Metalsmithing Techniques, Tips, and Tutorials: Introduction to Broom Casting

On my ever-growing list of more advanced metalsmithing techniques to try, casting–specifically broom and cuttlefish casting–is near the top. The surprise and randomness of the results appeal to me just as much as their natural beauty. I appreciate the fact that the resulting textures, patterns, and shapes really can’t be achieved through any other metalsmithing techniques. So, if you’re up for a little adventurous metalworking and aren’t afraid of surprises (or fire . . . ), join me in learning broom casting!

Autumn Brooch by Beth Rosengard. Koroit opal and citrine.

Autumn Brooch by Beth Rosengard. Koroit opal and citrine.

Broom Casting Tutorial

by Brad Smith
(Originally published in the June 2007 issue of Lapidary Journal Jewelry Artist magazine)

Materials (we’ve included affiliate links for some of these items)

natural-bristle broom (straw or corn stalk)
about 1′ of binding wire
borax flux
metal (silver or gold)
crucible for melting metal
carbon rod or clean solder pick
torch with a large tip
two C-clamps
clean 5-gallon bucket


 learn broom casting  1. Saw off the broom handle, leaving a stub about 2″ long, or pick one like this brush option (affiliate link). Cut all stitching from the broom bristles and bind them with wire (about 5″ to 6″ down from the top of the bristles) into a 3″ to 4″ thick round shape.

2. Fill the bucket about two-thirds full with water and soak the broom bristles for at least 30 to 40 minutes or overnight.

3. Remove the broom from the bucket and fasten the C-clamps to the broom handle stub so the broom stands straight up. Refill the bucket with water to two-thirds full and stand the broom upright in the bucket.

4. Melt 1 to 2 oz. of metal in the crucible until it melts into a liquid, balls up, and rolls around freely in the crucible. Add a pinch of borax flux when the metal has melted and mix with carbon rod or clean solder pick.

5. Keeping flame on melting dish, pour a slow steady stream of metal into the bristles while moving the crucible in a slow spiral motion over the bristles.6. Douse the smoking broom with water.

7. Unbind the bristles and retrieve as many castings as you can. Select what you wish to keep, rebind the broom, and cast again, remelting any undesirable pieces with additional metal. When you’re completely finished casting, go through the bristles carefully to retrieve small bits of overlooked metal.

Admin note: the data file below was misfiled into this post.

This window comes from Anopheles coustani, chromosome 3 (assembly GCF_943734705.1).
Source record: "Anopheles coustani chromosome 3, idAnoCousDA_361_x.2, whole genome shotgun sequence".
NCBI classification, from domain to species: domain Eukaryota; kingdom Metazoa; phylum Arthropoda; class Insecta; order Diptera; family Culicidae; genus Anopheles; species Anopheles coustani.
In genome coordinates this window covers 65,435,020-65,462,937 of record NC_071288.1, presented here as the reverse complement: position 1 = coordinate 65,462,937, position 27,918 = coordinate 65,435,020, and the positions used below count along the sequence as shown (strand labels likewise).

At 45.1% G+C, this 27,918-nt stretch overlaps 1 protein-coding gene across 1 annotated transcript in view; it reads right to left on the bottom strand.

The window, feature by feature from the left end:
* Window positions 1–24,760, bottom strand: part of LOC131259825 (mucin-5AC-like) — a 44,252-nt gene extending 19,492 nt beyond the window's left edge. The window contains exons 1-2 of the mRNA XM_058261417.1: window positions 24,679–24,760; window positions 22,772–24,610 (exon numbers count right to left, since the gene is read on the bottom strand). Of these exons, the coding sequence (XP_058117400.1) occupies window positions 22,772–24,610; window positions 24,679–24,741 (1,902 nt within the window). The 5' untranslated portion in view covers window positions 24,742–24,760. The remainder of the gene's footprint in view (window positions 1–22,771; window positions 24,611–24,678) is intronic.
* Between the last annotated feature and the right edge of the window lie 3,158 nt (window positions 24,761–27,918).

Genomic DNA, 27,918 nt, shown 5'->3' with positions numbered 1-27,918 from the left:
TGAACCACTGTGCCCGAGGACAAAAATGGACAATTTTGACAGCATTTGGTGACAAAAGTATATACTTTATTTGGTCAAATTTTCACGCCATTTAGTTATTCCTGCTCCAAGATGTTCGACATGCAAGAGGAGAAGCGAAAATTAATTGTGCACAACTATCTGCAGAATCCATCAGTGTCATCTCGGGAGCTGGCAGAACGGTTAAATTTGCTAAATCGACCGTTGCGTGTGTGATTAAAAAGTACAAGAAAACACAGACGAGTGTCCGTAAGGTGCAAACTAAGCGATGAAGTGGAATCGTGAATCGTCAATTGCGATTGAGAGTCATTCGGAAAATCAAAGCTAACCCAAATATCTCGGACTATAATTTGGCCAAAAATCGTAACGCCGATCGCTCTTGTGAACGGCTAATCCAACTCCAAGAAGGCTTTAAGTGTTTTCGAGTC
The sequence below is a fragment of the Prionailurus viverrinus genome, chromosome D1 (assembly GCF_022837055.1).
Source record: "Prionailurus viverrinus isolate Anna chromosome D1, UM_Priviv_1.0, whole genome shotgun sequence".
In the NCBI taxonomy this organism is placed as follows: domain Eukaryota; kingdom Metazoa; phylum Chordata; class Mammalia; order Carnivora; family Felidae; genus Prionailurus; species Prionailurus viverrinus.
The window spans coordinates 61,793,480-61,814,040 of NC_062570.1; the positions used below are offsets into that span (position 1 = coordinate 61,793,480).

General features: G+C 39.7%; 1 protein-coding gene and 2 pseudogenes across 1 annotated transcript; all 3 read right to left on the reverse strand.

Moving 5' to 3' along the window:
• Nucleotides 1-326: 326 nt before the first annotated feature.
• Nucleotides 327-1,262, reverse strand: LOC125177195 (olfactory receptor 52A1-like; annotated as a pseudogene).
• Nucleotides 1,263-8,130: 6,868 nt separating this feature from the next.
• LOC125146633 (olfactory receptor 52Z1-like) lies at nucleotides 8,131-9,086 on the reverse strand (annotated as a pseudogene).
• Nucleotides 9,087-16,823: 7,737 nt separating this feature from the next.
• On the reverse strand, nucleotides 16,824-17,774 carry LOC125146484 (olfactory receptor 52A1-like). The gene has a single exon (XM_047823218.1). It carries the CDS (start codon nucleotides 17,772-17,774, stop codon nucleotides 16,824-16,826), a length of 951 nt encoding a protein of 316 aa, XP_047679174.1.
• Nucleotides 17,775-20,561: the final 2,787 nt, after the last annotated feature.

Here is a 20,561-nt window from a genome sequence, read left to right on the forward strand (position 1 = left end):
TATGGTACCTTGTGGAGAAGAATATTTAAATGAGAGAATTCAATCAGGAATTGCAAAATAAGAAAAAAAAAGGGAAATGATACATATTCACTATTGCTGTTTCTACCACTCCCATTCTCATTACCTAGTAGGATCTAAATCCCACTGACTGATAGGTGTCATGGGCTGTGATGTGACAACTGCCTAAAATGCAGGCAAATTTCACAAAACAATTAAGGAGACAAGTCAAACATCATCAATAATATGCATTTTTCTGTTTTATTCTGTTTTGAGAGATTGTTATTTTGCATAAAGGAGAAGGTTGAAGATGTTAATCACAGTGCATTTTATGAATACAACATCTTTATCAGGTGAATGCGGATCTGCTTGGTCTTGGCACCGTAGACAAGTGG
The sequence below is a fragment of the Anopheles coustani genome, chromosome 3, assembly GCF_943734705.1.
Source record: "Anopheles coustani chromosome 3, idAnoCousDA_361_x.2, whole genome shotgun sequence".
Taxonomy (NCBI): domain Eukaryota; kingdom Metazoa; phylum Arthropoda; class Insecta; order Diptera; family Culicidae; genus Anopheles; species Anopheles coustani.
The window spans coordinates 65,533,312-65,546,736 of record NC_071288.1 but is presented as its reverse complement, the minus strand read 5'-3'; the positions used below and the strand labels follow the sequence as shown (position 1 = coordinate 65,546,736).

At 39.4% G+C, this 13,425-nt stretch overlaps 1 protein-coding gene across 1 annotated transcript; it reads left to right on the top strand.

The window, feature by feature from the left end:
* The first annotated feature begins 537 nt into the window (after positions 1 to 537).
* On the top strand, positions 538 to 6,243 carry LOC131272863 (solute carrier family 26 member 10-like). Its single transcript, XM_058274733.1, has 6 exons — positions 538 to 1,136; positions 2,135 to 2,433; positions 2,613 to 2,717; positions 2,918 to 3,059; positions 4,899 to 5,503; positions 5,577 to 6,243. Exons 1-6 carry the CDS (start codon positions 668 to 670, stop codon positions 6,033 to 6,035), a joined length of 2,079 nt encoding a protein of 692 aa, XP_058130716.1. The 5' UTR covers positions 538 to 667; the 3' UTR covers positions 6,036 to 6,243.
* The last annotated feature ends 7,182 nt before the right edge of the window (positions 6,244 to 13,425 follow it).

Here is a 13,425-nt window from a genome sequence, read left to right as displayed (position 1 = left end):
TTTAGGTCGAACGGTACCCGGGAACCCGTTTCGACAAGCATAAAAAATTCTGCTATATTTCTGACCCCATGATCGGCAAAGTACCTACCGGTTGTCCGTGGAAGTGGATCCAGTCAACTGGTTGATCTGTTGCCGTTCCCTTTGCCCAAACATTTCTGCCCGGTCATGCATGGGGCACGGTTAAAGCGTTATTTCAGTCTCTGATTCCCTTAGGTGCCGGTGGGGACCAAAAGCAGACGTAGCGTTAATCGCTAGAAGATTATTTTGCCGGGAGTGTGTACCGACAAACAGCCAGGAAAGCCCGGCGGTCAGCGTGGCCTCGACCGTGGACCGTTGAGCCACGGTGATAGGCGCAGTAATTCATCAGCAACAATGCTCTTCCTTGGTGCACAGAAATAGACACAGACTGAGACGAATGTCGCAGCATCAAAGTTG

8. Before incorporating broom-cast pieces into metal jewelry, clean and pickle them thoroughly.

You can learn more about broom casting and see examples of broom-cast metal jewelry in the complete article, Casting Metal with a Broom by Helen Driggs. Helen interviews Beth Rosengard, a metalsmith and jewelry artist who has, as Helen accurately puts it, “transformed this delightfully low-tech approach to molten metal into a sophisticated level of artistic expression.”

The Swan by Beth Rosengard. Necklace of baroque freshwater pearls and diamonds.

The Swan by Beth Rosengard. Necklace of baroque freshwater pearls and diamonds.

Like Helen, I got excited by the possibilities of modifying the broom-casting technique (as I usually do) into other kinds of metal castings, such as shells, twigs and bark, or maybe even moss. “You can use anything that will burn,” Beth says. “And the material doesn’t necessarily have to be bundled. For instance, you could pour molten metal over rice! Some materials might burn too fast, though, even when wet–like ferns.” Okay, maybe moss won’t work . . . but I’m still going to try! The idea of experimenting and creating unique shapes appeals to Beth, too, who admits that she “poured molten metal into a bucket of ice and ice water” and “got some very cool, organic splat shapes.” I bet!

Broom-Casting Tips and Safety

  • Beth shares the value of doing broom-cast pours with a partner, who can help with adding the borax flux or dousing the broom after pouring.
  • You can broom cast with “any metal that you’re able to melt to a liquid state. In other words, any metal that you might use in lost-wax casting,” Beth says.
  • Start with silver as a beginner, and if you really want the look of broom-cast metal in gold, you can plate it or thin the silver and “then use lost-wax casting to reproduce them more efficiently in gold,” Beth says.
  • And what about broom-casting safety? “First and foremost: pay attention to what you’re doing and where you’re pointing the torch,” Beth says. “It’s all too easy to lose concentration and burn yourself or someone else.”
  • Beth recommends doing broom casting outside, preferably on concrete. “It’s possible to miss the broom or bucket occasionally,” she says, “so stand back and watch out for spraying bits of hot metal.”
  • Remember to douse the broom after each pour to keep it from burning up too quickly. This will also keep you from getting burned when you pick through it to find your cast-metal pieces.
  • As Brad says in his tutorial, broom casting is a metalsmithing technique best done outdoors, “because wet straw is very ‘aromatic’ when burned!”
  • Beth’s final words of wisdom for beginning broom casters: “Wear goggles, like these (affiliate link) to protect your eyes. And wear shoes!”
Weeping Woman by Beth Rosengard.

Weeping Woman by Beth Rosengard.

Master five types of casting as well as wax carving–a technique that allows you to create and then cast jewelry-making components exactly as you want them–with Quick Casting for Jewelry Makers, a top-notch instructional video.

Do you broom cast? What metals do you use? I’d love to hear more about your broom-casting experiences in the comments below. And you can learn more about many types of casting in this guest blog by Noël Yovovich or in her metal casting video tutorial.

Get Casting with these Resources

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